It is hard to believe that I, or any other student of Pakistani history, would have reached this conclusion that Pakistan today is the only beacon of political hope in the Muslim world or in the South Asian region. In the article today, I will focus on the developing situation in South Asia. When the British left the Subcontinent 73 years ago, there was an assumption and belief that its constituent parts would adopt participatory liberal democracy as the way of governance. During the century-long rule over this vast expanse of land, the British did not adopt this style of governing in totality. They introduced it in the provinces but did not adopt it at the Centre. In the provinces, elections were held in which the people could choose their representatives who would then form administrations that would perform under the watchful eye of the governor, the chief executive appointed by New Delhi. The governors were always British. The appointees of London governed the capital itself; the viceroy governed as a monarch.
This system of “split government” did not satisfy those who campaigned for what they called “self government”. Leading the fight was the Indian National Congress (INC), a political party that, by most measures, was representative of all segments of the Indian population. The INC was not able to fully satisfy the aspirations of the Subcontinent’s Indian Muslim population. The Muslims fearing that they will not be well treated by the majority Hindus demanded protection of their rights which the INC was not prepared to grant. This caused a split. The Muslim League came up with the demand for an independent Muslim state which would create socio-political space in which the Muslims would survive and flourish. The INC first opposed the idea of Pakistan but then accepted it in the belief that by letting Muslims go it would create a more cohesive nation.
Following Britain’s departure from the Subcontinent, India moved quickly to establish a representative form of government at the federal level, patterned after what the British had launched in the provinces. A Constitution was adopted in 1950 that gave equal rights to all citizens no matter their religion, the language they spoke or the caste they belonged to. The country’s founding fathers — in particular Jawaharlal Nehru who went on to serve as prime minister for seventeen continuous years — recognised that only an all-inclusive system could save the country from splintering. Inclusiveness became the “idea of India”, a term coined by the historian, Sunil Khilnani, who wrote a book that carried that title.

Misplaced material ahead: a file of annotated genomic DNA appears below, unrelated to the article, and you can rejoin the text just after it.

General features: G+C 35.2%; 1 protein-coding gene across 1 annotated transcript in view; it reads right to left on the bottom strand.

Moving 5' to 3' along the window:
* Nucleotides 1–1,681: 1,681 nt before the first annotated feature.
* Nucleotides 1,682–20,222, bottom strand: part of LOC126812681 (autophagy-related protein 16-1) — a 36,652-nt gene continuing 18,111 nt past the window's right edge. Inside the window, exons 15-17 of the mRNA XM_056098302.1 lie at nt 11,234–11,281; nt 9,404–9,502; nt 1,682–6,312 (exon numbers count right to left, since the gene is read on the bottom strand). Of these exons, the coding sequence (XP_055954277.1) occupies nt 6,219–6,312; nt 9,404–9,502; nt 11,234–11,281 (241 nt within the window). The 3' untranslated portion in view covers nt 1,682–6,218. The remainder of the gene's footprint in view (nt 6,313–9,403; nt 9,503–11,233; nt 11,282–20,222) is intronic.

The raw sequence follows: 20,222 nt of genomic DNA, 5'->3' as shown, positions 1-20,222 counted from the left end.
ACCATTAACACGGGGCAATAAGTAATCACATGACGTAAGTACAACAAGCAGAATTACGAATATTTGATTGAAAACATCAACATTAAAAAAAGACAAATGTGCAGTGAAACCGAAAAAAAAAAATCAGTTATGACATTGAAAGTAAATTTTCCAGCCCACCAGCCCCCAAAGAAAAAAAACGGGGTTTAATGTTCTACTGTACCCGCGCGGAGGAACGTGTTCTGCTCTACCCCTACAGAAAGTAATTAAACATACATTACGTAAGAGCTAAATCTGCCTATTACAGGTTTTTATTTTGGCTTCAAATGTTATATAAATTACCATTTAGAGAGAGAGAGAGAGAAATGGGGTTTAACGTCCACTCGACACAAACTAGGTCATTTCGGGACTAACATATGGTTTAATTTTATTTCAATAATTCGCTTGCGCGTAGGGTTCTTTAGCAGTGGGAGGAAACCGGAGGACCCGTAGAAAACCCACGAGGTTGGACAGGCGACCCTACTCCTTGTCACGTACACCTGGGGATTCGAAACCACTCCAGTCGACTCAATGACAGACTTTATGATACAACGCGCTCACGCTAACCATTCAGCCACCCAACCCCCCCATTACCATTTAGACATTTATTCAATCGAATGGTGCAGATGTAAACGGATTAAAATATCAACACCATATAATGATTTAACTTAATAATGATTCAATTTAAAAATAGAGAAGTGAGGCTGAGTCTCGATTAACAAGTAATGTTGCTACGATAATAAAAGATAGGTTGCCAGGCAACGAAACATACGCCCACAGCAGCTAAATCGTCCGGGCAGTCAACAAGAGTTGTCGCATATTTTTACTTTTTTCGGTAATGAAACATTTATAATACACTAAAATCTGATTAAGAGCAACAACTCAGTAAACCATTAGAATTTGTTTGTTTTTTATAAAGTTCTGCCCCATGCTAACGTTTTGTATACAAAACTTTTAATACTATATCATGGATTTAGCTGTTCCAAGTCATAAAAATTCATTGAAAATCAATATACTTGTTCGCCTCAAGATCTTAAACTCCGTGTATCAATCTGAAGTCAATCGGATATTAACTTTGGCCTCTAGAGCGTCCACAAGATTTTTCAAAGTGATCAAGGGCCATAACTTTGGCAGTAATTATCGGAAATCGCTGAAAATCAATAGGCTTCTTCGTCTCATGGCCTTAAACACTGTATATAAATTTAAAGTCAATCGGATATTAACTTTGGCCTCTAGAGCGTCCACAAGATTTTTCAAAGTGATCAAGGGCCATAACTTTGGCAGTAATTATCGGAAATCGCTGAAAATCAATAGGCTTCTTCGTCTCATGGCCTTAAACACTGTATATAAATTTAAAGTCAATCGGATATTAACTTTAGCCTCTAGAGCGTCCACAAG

While India quickly found stability, Pakistan, its sister state, went through political chaos that lasted off and on for a quarter century. Enormous demographic upheaval that accompanied independence brought 8 million Muslim refugees from India into Pakistan. This mass movement of people disrupted Pakistan politically, socially and economically. In 1951, when the country took it first population census, 25 per cent of the population was foreign-born. The new comers found it hard to create a political home for themselves. It took 26 years and two failed tries before Pakistan could develop a constitutional arrangement for governance. During this period it became clear that the “idea of Pakistan”-- the belief that religion could be the basis of nationhood — had to be discarded. In 1971, Pakistan lost its “eastern wing” that departed to become the independent state of Bangladesh. While the Bengalis were in Pakistan, powerful political establishment in the West tried all kinds of contortions, including the concept of parity that gave equal amount of power to East and West Pakistan to stop the Bengalis from gaining political ground.